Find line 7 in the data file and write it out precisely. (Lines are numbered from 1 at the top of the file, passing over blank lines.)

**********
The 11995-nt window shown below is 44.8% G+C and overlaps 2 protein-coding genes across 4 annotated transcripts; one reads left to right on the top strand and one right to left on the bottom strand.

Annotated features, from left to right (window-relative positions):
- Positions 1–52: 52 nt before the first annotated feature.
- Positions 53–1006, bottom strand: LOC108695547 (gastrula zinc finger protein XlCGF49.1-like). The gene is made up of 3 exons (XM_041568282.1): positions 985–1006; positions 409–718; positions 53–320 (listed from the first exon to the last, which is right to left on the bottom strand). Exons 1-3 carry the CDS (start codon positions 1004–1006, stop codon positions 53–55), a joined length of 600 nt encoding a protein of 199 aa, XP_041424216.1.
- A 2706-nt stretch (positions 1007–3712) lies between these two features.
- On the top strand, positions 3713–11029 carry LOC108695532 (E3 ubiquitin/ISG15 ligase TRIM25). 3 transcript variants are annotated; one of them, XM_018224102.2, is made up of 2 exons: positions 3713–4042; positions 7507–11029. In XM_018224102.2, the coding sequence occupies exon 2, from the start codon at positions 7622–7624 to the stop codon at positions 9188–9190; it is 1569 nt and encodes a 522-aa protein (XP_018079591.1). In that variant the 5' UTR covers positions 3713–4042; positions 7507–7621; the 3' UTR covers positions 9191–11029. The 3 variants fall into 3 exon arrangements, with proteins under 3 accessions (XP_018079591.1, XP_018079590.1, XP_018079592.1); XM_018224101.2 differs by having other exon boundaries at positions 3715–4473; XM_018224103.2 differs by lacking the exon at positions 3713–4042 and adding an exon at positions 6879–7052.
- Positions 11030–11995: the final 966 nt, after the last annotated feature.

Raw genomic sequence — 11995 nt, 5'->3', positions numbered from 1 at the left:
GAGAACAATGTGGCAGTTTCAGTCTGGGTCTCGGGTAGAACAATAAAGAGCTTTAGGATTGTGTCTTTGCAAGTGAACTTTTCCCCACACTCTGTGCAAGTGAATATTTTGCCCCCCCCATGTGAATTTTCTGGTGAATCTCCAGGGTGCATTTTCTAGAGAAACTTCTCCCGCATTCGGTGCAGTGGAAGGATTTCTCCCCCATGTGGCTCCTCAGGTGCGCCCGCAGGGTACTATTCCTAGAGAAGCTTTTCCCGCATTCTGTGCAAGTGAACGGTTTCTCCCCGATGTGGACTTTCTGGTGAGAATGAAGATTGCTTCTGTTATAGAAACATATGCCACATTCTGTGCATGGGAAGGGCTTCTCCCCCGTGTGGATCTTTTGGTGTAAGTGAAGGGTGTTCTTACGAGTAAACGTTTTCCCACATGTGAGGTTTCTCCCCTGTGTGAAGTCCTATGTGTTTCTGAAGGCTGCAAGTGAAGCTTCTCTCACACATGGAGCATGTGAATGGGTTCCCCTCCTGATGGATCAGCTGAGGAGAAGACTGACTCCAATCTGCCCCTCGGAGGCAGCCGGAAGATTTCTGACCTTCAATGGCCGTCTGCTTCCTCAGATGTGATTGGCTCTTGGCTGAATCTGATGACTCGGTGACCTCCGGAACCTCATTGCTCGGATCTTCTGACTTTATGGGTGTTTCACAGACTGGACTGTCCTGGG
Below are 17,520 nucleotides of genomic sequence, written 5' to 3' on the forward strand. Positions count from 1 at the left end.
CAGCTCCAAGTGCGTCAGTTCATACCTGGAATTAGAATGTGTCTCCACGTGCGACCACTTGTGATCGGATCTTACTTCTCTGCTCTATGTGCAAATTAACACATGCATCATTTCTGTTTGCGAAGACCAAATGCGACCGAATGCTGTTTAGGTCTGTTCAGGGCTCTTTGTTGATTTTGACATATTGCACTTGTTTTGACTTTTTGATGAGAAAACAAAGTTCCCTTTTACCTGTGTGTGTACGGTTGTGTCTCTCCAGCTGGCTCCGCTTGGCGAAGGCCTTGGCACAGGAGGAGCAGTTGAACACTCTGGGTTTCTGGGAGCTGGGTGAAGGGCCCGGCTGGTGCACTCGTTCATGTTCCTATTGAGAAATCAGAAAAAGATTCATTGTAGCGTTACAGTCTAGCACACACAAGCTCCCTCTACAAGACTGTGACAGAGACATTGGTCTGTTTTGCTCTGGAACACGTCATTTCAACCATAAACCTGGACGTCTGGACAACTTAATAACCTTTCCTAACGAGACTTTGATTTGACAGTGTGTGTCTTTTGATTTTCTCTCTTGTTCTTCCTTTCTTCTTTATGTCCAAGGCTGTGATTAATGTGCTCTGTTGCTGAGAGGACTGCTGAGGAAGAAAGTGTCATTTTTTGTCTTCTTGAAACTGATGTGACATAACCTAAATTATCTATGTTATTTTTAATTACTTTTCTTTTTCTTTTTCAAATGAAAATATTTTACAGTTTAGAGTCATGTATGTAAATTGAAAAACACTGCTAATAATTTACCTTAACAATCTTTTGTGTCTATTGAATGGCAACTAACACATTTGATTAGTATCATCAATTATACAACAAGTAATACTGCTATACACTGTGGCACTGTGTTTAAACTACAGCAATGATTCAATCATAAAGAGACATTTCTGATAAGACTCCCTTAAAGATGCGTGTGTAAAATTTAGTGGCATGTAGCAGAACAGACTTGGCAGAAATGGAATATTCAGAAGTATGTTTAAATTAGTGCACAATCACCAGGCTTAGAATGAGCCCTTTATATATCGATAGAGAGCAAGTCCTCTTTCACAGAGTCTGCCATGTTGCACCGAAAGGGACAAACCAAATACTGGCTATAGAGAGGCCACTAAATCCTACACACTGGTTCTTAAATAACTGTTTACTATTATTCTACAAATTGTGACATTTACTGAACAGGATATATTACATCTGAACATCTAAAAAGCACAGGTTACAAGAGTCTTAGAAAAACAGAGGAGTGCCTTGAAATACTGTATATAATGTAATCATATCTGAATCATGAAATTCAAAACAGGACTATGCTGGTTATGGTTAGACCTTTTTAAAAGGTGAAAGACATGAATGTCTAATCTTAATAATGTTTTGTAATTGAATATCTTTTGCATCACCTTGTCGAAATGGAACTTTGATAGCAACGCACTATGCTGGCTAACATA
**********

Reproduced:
- Positions 11030–11995: the final 966 nt, after the last annotated feature.